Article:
Ottawa has experienced more than 260cm of snow from November to March, reaching a record-breaking depth of 97cm in January.
By the middle of February, a snowstorm caused the schools in the city to close down for the first time in years.
This was the same snowstorm that confined an elderly man in his 70s to his house for weeks without any way of escape.
Concerned neighbors called the police and explained that they had not seen their fellow neighbor in a while, thus they requested a wellness check.
When the Police arrived at the man's house, they found his driveway covered by several feet of snow, and his car was completely buried in the snow.
Fearing the worst, they made their way to the front door and knocked. The elderly man replied that he was alive and well but he was alone.
Apparently, the man had heat installed, power supply and access to a phone and so he decided that he would ration his food and wait till the snow cleared rather than call for help.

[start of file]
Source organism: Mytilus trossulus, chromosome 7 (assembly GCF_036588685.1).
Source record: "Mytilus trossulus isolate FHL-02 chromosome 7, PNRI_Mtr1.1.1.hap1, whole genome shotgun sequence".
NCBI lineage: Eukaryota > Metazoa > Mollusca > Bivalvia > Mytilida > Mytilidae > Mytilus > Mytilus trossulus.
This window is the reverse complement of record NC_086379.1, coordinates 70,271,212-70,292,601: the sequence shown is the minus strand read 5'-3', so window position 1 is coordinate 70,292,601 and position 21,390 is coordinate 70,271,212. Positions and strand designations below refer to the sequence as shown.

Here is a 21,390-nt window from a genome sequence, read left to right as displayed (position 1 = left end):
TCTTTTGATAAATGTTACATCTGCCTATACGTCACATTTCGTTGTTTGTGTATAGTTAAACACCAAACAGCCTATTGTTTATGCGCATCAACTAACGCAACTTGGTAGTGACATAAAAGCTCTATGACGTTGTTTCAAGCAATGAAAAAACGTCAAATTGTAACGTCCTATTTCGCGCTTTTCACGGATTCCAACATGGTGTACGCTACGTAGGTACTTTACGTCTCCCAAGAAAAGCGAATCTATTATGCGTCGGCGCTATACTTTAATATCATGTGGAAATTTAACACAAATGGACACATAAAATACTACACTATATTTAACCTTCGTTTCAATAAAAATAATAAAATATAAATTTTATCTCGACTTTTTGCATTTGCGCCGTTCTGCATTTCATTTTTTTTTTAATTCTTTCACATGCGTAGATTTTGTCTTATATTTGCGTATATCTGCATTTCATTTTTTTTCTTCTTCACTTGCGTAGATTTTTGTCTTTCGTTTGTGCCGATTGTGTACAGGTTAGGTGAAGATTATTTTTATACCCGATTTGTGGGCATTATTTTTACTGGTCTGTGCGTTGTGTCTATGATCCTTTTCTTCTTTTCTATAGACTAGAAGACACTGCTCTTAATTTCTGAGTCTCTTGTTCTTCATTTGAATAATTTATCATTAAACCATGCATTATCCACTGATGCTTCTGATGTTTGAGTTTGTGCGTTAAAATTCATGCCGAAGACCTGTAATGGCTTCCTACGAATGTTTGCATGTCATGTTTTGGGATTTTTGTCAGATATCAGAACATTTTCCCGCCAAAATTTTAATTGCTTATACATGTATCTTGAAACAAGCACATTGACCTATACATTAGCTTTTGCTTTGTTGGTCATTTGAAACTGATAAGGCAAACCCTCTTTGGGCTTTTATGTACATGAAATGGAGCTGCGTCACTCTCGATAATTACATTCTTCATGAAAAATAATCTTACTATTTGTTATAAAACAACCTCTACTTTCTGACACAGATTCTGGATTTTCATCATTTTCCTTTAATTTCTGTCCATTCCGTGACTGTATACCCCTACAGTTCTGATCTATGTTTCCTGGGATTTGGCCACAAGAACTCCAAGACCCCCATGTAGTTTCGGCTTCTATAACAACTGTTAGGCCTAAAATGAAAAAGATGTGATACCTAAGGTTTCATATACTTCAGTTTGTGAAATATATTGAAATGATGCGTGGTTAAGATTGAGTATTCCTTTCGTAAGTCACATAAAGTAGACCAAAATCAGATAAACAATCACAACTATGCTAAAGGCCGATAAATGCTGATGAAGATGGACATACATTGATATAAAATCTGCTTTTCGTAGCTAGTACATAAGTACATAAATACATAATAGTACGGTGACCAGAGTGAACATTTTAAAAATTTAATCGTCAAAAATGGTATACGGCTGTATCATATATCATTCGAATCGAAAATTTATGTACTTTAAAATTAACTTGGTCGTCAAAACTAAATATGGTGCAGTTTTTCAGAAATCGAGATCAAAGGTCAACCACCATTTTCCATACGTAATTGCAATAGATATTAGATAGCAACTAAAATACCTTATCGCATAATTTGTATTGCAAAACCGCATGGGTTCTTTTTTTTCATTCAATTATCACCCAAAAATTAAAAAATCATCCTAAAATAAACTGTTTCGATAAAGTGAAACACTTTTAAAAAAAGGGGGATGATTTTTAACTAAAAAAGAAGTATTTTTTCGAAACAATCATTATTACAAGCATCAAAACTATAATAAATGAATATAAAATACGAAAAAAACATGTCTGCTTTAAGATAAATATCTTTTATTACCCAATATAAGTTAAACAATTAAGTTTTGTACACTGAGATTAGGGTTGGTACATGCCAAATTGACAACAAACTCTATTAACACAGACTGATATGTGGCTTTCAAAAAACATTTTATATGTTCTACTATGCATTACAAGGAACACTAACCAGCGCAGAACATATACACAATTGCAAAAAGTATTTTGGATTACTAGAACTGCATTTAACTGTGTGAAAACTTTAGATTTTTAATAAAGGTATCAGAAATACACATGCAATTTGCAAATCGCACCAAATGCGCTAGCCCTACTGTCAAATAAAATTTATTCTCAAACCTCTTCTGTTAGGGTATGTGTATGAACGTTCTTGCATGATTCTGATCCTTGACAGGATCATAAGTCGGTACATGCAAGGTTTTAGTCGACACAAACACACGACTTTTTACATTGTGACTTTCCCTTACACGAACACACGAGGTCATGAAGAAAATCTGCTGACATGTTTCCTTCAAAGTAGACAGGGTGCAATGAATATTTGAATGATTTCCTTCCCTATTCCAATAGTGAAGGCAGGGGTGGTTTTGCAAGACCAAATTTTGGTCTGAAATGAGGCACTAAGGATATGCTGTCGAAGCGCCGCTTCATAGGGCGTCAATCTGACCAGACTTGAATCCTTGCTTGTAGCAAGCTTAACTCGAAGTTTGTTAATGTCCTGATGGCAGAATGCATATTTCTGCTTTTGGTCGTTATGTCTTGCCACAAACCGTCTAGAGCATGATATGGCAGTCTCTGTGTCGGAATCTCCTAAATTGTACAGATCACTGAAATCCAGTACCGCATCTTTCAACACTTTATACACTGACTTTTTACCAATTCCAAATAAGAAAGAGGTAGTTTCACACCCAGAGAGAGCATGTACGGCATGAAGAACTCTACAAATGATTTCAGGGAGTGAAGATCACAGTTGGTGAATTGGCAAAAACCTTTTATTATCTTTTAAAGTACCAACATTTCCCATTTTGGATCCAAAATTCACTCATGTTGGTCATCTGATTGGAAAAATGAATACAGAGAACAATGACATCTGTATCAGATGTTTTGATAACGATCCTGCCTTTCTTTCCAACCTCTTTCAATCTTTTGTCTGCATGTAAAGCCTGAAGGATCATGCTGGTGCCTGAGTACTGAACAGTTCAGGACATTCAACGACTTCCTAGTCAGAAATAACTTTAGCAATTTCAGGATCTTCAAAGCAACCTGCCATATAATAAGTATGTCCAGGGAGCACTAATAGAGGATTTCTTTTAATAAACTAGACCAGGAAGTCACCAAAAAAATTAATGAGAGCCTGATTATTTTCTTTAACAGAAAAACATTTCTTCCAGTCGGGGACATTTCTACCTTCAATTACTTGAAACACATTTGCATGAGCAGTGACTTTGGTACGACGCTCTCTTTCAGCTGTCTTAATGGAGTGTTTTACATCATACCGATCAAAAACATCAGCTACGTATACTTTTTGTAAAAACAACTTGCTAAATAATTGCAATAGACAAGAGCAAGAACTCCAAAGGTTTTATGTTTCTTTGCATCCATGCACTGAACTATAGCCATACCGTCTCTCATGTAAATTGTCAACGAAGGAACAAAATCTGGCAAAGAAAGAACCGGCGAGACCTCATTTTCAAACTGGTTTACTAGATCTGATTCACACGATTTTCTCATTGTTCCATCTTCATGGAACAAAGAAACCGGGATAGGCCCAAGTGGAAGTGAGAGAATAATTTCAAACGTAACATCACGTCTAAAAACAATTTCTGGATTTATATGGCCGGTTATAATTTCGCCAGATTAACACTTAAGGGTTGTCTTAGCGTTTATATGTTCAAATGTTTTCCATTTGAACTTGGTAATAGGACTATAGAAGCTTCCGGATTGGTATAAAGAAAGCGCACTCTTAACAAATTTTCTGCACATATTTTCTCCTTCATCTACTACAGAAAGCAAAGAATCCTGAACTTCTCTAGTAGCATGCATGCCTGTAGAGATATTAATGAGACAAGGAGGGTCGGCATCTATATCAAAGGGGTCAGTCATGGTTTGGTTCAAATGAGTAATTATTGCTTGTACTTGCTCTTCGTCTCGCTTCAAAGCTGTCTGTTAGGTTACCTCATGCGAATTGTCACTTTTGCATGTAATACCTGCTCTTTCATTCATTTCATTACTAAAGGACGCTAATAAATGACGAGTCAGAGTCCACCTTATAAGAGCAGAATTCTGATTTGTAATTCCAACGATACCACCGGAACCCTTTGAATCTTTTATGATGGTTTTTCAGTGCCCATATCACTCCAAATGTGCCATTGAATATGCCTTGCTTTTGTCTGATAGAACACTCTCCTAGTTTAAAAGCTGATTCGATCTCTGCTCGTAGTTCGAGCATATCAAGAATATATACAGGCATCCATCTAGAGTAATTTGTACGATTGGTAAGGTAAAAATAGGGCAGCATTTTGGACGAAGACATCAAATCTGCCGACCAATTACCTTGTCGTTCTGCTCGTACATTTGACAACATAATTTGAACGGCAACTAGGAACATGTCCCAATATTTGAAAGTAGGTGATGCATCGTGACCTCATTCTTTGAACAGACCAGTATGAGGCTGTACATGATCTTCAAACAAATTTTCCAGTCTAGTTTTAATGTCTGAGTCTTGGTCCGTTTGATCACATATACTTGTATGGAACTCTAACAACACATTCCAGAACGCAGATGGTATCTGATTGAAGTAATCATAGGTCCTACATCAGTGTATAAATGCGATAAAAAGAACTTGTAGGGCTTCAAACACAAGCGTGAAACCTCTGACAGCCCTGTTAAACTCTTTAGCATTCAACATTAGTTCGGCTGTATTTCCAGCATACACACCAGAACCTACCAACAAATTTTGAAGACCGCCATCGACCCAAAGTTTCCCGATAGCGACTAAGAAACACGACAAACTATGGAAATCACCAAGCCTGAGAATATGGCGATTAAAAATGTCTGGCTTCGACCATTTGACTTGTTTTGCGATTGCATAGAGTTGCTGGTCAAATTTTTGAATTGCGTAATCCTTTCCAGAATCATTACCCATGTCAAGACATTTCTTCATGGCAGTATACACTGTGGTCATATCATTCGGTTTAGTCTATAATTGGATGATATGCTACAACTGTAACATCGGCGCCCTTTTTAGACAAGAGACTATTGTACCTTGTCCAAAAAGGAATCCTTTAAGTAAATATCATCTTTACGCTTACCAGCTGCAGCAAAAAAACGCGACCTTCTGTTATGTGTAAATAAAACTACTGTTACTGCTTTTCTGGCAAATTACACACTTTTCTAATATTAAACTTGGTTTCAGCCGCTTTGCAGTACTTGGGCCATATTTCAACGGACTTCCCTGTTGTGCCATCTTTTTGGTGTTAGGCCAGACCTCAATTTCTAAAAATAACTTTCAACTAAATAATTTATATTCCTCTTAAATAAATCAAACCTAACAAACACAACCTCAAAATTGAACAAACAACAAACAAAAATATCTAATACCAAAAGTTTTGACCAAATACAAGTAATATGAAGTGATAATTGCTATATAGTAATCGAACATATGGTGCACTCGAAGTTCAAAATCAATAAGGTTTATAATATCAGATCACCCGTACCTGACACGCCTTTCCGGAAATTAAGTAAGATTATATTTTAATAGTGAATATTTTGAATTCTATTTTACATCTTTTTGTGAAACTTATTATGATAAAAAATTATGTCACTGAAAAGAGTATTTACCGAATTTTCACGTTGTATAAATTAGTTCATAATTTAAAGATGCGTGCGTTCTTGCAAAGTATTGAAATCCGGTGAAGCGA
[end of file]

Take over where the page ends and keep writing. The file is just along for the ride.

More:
The senior citizen was content to continue his home-bound life, but the three police officers would have none of that.
The trio joined forces and decided to dig and clear a path through the snow to the elderly man's front door.
They also called in municipal workers, with city equipment, to assist in removing large deposits of ice that had accumulated at the end of his driveway.
The officers spent almost 2 hours digging and toiling in the snow, and with the help of a snowblower they borrowed from a neighbor, they made a clear path to the man's front door.
The officers also brought him groceries and they asked other city services to continue to check on his well-being.
Const. Amy Gagnon, the spokeswoman for the police department, said that although the elderly man was very appreciative of the efforts of the police, he wanted to stay anonymous.
It is heartwarming that people are still very concerned about their neighbors' wellbeing and this attitude should be encouraged.